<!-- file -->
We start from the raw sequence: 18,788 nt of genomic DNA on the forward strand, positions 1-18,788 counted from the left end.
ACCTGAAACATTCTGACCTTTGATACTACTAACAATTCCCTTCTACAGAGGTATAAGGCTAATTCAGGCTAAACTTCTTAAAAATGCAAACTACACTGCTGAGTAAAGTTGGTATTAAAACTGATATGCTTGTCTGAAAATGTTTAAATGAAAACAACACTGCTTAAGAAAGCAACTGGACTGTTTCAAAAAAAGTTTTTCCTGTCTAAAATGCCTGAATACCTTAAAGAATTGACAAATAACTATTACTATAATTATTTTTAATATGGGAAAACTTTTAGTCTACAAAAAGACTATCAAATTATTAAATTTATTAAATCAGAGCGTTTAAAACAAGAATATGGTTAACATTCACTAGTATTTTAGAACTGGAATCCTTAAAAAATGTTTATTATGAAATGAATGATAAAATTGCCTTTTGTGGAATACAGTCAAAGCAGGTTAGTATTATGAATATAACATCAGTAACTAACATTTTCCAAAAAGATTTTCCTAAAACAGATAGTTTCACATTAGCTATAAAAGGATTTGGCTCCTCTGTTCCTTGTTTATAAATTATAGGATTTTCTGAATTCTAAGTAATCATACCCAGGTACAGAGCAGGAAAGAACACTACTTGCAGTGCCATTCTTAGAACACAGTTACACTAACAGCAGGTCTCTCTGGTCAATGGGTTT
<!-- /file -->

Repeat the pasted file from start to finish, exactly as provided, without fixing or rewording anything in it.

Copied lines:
We start from the raw sequence: 18,788 nt of genomic DNA on the forward strand, positions 1-18,788 counted from the left end.
ACCTGAAACATTCTGACCTTTGATACTACTAACAATTCCCTTCTACAGAGGTATAAGGCTAATTCAGGCTAAACTTCTTAAAAATGCAAACTACACTGCTGAGTAAAGTTGGTATTAAAACTGATATGCTTGTCTGAAAATGTTTAAATGAAAACAACACTGCTTAAGAAAGCAACTGGACTGTTTCAAAAAAAGTTTTTCCTGTCTAAAATGCCTGAATACCTTAAAGAATTGACAAATAACTATTACTATAATTATTTTTAATATGGGAAAACTTTTAGTCTACAAAAAGACTATCAAATTATTAAATTTATTAAATCAGAGCGTTTAAAACAAGAATATGGTTAACATTCACTAGTATTTTAGAACTGGAATCCTTAAAAAATGTTTATTATGAAATGAATGATAAAATTGCCTTTTGTGGAATACAGTCAAAGCAGGTTAGTATTATGAATATAACATCAGTAACTAACATTTTCCAAAAAGATTTTCCTAAAACAGATAGTTTCACATTAGCTATAAAAGGATTTGGCTCCTCTGTTCCTTGTTTATAAATTATAGGATTTTCTGAATTCTAAGTAATCATACCCAGGTACAGAGCAGGAAAGAACACTACTTGCAGTGCCATTCTTAGAACACAGTTACACTAACAGCAGGTCTCTCTGGTCAATGGGTTT